900 Tiny Toe Bones Tell a Story About Prehistoric Eagles

An AOS-funded project shows how eagles adapted to Pleistocene extinctions.

This is the second in a series of posts running throughout 2020 profiling work done by recipients of last year’s Student & Postdoc Research Awards. View the full series here.

Oona Takano’s research focuses on how something big — the Pleistocene extinctions of megafauna such as woolly mammoths — affected something very small: the toe bones of Bald and Golden eagles.

Between around 50,000 and 11,000 years ago, many large mammals and other animals in North America went extinct, including mammoths and giant ground sloths as well as predators like short-faced bears and saber-toothed cats. Golden Eagles and Bald Eagles, familiar to North American birdwatchers today, lived alongside those giants and were among the species that survived after they had vanished. The question Oona is trying to address is how this massive shift in North American ecosystems affected eagles’ diets and whether their bodies changed over time as a result.

Oona, a PhD student at the University of New Mexico, received a Student Research Award from AOS in 2019 that partially funded her research trips to California to study eagle toe bones held in natural history collections at the La Brea Tar Pits Museum and UC Berkeley. “First I had to identify a lot of toe fossils. Unsurprisingly, people haven’t really bothered to look at toes that much, which is why it’s a nice niche for me to explore,” says Oona. “At UC Berkeley, most of the small bird elements were actually kept in their bell tower, and so I had to go up there with another grad student and we pulled out all these dusty boxes that nobody had touched since the 1920s.”

a young woman with glasses seated in front of trays of small fossils
Oona at work with a museum collection. Photo by Oona Takano.

Both the size and shape of fossil toe bones and talons can provide important clues about what eagles were eating. “In birds like Golden Eagles that are mostly terrestrial predators, the claw shape has been shown to indicate their feeding niche. Basically the idea is that if you have a more down-curved talon, then you’re more of an active predator rather than a scavenger,” says Oona. “If you look at something like a vulture, they have much flatter claws, because they’re just walking around on the ground a lot and not actually grabbing prey.”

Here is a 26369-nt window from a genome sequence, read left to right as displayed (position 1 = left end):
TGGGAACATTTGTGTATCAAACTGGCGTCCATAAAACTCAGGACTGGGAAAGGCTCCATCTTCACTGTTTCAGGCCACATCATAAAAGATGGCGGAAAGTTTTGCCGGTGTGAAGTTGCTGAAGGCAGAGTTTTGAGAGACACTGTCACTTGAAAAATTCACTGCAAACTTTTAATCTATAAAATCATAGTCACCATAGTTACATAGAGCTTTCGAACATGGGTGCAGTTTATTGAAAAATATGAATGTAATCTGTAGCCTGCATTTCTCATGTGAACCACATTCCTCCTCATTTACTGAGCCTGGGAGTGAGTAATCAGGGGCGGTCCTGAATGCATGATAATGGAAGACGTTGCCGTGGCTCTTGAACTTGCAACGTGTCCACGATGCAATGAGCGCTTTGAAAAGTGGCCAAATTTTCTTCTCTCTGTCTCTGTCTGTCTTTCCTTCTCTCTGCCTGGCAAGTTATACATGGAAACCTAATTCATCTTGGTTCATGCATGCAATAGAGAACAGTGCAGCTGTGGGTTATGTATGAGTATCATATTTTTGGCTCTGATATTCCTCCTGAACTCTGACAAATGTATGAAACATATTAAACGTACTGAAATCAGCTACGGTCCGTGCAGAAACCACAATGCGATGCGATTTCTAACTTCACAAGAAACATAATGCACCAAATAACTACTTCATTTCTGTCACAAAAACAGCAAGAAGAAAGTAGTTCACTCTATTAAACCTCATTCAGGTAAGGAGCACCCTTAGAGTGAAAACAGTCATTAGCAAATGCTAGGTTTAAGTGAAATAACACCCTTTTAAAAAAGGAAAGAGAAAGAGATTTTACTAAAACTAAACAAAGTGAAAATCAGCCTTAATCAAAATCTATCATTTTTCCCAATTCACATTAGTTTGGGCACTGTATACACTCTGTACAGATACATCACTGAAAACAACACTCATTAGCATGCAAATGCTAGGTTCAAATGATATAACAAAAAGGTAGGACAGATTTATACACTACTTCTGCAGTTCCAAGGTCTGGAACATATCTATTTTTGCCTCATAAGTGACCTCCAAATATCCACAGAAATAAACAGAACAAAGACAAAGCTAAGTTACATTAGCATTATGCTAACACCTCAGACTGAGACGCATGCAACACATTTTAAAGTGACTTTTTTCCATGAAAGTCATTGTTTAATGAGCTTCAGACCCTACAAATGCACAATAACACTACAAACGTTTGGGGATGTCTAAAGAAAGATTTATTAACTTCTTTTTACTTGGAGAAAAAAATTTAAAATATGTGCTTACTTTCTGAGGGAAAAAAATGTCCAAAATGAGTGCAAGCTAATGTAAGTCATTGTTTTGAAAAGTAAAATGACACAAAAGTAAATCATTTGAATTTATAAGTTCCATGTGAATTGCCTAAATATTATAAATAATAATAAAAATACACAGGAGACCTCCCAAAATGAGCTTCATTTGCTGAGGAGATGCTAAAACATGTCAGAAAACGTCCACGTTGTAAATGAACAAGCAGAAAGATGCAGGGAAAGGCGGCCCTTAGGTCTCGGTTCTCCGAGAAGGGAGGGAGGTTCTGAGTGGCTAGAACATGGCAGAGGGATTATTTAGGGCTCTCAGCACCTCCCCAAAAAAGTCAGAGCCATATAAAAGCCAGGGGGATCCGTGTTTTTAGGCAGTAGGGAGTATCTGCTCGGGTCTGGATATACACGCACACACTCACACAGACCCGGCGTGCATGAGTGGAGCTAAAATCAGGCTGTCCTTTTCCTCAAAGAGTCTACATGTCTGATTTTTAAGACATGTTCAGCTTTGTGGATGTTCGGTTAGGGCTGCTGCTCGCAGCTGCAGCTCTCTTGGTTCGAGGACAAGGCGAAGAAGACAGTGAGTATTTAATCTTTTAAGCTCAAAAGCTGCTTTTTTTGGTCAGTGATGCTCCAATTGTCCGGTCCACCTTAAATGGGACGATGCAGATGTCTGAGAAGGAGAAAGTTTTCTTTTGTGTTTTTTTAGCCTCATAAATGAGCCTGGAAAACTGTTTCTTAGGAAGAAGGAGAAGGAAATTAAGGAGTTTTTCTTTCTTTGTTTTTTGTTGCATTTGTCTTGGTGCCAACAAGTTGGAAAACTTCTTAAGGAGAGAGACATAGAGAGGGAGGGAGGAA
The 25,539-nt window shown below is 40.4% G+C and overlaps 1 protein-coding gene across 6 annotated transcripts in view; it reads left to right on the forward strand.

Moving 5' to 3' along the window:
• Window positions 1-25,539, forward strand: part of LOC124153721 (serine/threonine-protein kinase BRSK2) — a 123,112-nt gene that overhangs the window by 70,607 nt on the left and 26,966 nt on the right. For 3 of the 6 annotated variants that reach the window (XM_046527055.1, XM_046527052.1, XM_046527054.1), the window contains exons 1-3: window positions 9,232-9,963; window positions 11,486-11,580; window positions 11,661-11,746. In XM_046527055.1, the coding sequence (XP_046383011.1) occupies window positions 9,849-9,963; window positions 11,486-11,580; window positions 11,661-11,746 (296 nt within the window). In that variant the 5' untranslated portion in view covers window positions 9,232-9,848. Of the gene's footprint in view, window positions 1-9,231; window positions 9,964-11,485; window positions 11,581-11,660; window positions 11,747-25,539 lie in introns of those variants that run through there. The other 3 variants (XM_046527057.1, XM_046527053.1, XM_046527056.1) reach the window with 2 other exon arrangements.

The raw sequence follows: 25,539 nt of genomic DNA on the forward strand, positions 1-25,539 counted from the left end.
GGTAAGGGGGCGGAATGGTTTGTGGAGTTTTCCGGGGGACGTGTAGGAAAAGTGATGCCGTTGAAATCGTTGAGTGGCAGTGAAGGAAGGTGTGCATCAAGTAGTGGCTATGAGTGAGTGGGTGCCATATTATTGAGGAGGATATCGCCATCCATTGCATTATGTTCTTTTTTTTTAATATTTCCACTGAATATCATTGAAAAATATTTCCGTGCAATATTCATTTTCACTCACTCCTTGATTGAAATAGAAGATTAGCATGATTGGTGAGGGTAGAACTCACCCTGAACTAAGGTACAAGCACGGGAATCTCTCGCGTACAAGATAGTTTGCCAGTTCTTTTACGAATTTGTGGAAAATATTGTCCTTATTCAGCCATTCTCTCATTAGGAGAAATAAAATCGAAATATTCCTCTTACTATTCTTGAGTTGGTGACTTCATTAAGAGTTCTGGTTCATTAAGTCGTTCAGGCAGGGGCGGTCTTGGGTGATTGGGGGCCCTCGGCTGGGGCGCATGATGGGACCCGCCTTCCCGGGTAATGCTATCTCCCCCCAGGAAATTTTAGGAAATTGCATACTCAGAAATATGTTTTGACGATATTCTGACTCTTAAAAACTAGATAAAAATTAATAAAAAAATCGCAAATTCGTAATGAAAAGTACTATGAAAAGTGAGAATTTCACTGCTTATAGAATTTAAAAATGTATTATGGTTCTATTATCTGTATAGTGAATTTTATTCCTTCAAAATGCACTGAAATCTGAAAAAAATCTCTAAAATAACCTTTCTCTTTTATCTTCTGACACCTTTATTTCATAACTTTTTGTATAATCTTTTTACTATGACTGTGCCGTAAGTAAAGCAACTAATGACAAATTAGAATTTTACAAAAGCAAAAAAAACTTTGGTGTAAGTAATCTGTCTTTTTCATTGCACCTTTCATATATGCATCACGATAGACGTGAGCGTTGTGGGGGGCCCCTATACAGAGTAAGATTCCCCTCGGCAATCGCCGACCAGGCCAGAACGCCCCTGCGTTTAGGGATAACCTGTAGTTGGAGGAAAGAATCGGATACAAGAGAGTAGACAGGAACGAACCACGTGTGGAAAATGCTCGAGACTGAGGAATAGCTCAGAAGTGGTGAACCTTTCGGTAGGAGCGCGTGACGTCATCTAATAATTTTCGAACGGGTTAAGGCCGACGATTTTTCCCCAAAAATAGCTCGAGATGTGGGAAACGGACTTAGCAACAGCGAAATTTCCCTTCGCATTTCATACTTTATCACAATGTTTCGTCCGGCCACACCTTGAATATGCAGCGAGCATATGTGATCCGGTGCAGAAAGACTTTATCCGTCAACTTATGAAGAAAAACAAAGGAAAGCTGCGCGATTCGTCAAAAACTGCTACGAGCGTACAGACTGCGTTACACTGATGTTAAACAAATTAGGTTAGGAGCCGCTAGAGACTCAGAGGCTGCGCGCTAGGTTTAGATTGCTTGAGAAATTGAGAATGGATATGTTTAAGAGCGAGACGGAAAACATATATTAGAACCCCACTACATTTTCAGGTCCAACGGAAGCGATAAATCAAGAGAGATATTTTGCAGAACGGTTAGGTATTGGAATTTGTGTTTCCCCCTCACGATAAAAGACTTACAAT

After identifying which eagle species each fossil was from, Oona took photographs and careful measurements. She presented a poster at last summer’s AOS meeting in Anchorage to show off some preliminary results. “What I’ve found is that Golden Eagles’ toe size has increased from the Pleistocene to today, which fits with the idea that once there was less competition, they became the top predators,” says Oona. Although the overall body size of Golden Eagles also increased, their toes got bigger even faster. This could mean that they were adapting to capture larger prey. “Bald Eagles have a very different diet and feeding behavior, relying much more on scavenging, and they’ve actually stayed the same.”

Oona is currently in the second year of her PhD work, and the data she’s collected so far will be the basis of the first chapter of her dissertation. She next hopes to study changes in eagles’ diets more directly by extracting collagen from fossils and analyzing the ratios of stable isotopes of various elements, which vary depending on what the birds were eating. “I’m hoping to find out whether eagles were scavenging more in the Pleistocene compared to today. This would mean that fossil eagles would have a stable isotope signature consistent with a diet containing more large herbivores, which they would have eaten as carcasses, compared to modern eagles having a more purely predatory diet made up of small to medium prey species,” explains Oona. “The thing with the tar pit fossils is that you have to do a lot of cleaning steps because of all the tar, so that’s something I’m anticipating.”

Did identifying, measuring, and photographing more than 900 tiny toe bones ever get tedious? “Let’s just say I listened to a lot of podcasts,” says Oona with a laugh. “But I definitely felt very lucky to be working with these specimens. For paleontological work, being able to get sample sizes in the tens or the hundreds is just awesome.”

Leave a Reply

Your email address will not be published. Required fields are marked *